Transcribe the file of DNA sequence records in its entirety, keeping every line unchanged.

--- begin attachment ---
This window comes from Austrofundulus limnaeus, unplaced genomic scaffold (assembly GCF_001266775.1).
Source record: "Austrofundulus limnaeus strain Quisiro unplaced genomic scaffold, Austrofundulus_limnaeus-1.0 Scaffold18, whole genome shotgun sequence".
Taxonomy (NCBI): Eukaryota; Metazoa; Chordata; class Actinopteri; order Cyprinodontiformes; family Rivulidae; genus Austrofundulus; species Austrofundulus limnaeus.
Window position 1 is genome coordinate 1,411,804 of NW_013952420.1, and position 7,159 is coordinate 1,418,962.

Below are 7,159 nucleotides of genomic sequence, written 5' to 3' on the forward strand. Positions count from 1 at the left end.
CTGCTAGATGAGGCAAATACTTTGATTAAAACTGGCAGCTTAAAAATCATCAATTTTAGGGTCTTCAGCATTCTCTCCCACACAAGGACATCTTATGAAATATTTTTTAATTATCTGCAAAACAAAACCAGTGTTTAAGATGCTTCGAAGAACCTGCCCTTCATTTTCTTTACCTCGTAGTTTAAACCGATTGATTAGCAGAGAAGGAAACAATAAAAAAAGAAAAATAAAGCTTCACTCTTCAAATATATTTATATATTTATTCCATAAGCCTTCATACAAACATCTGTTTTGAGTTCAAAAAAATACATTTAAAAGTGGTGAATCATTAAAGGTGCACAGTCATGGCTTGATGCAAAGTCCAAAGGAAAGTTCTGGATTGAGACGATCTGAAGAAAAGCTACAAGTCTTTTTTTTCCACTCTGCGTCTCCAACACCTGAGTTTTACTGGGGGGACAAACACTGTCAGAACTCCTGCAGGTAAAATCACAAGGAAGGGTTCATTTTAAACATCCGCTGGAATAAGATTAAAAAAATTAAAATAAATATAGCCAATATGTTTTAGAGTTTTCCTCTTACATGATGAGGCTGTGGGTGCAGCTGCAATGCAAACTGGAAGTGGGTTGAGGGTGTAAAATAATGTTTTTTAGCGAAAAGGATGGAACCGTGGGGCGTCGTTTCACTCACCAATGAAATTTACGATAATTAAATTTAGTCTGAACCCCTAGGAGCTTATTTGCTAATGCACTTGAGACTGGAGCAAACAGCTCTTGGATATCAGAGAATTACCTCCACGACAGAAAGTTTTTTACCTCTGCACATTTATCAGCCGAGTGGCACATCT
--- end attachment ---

This window comes from Austrofundulus limnaeus, unplaced genomic scaffold (assembly GCF_001266775.1).
Source record: "Austrofundulus limnaeus strain Quisiro unplaced genomic scaffold, Austrofundulus_limnaeus-1.0 Scaffold18, whole genome shotgun sequence".
Taxonomy (NCBI): Eukaryota; Metazoa; Chordata; class Actinopteri; order Cyprinodontiformes; family Rivulidae; genus Austrofundulus; species Austrofundulus limnaeus.
Window position 1 is genome coordinate 1,411,804 of NW_013952420.1, and position 7,159 is coordinate 1,418,962.

Below are 7,159 nucleotides of genomic sequence, written 5' to 3' on the forward strand. Positions count from 1 at the left end.
CTGCTAGATGAGGCAAATACTTTGATTAAAACTGGCAGCTTAAAAATCATCAATTTTAGGGTCTTCAGCATTCTCTCCCACACAAGGACATCTTATGAAATATTTTTTAATTATCTGCAAAACAAAACCAGTGTTTAAGATGCTTCGAAGAACCTGCCCTTCATTTTCTTTACCTCGTAGTTTAAACCGATTGATTAGCAGAGAAGGAAACAATAAAAAAAGAAAAATAAAGCTTCACTCTTCAAATATATTTATATATTTATTCCATAAGCCTTCATACAAACATCTGTTTTGAGTTCAAAAAAATACATTTAAAAGTGGTGAATCATTAAAGGTGCACAGTCATGGCTTGATGCAAAGTCCAAAGGAAAGTTCTGGATTGAGACGATCTGAAGAAAAGCTACAAGTCTTTTTTTTCCACTCTGCGTCTCCAACACCTGAGTTTTACTGGGGGGACAAACACTGTCAGAACTCCTGCAGGTAAAATCACAAGGAAGGGTTCATTTTAAACATCCGCTGGAATAAGATTAAAAAAATTAAAATAAATATAGCCAATATGTTTTAGAGTTTTCCTCTTACATGATGAGGCTGTGGGTGCAGCTGCAATGCAAACTGGAAGTGGGTTGAGGGTGTAAAATAATGTTTTTTAGCGAAAAGGATGGAACCGTGGGGCGTCGTTTCACTCACCAATGAAATTTACGATAATTAAATTTAGTCTGAACCCCTAGGAGCTTATTTGCTAATGCACTTGAGACTGGAGCAAACAGCTCTTGGATATCAGAGAATTACCTCCACGACAGAAAGTTTTTTACCTCTGCACATTTATCAGCCGAGTGGCACATCT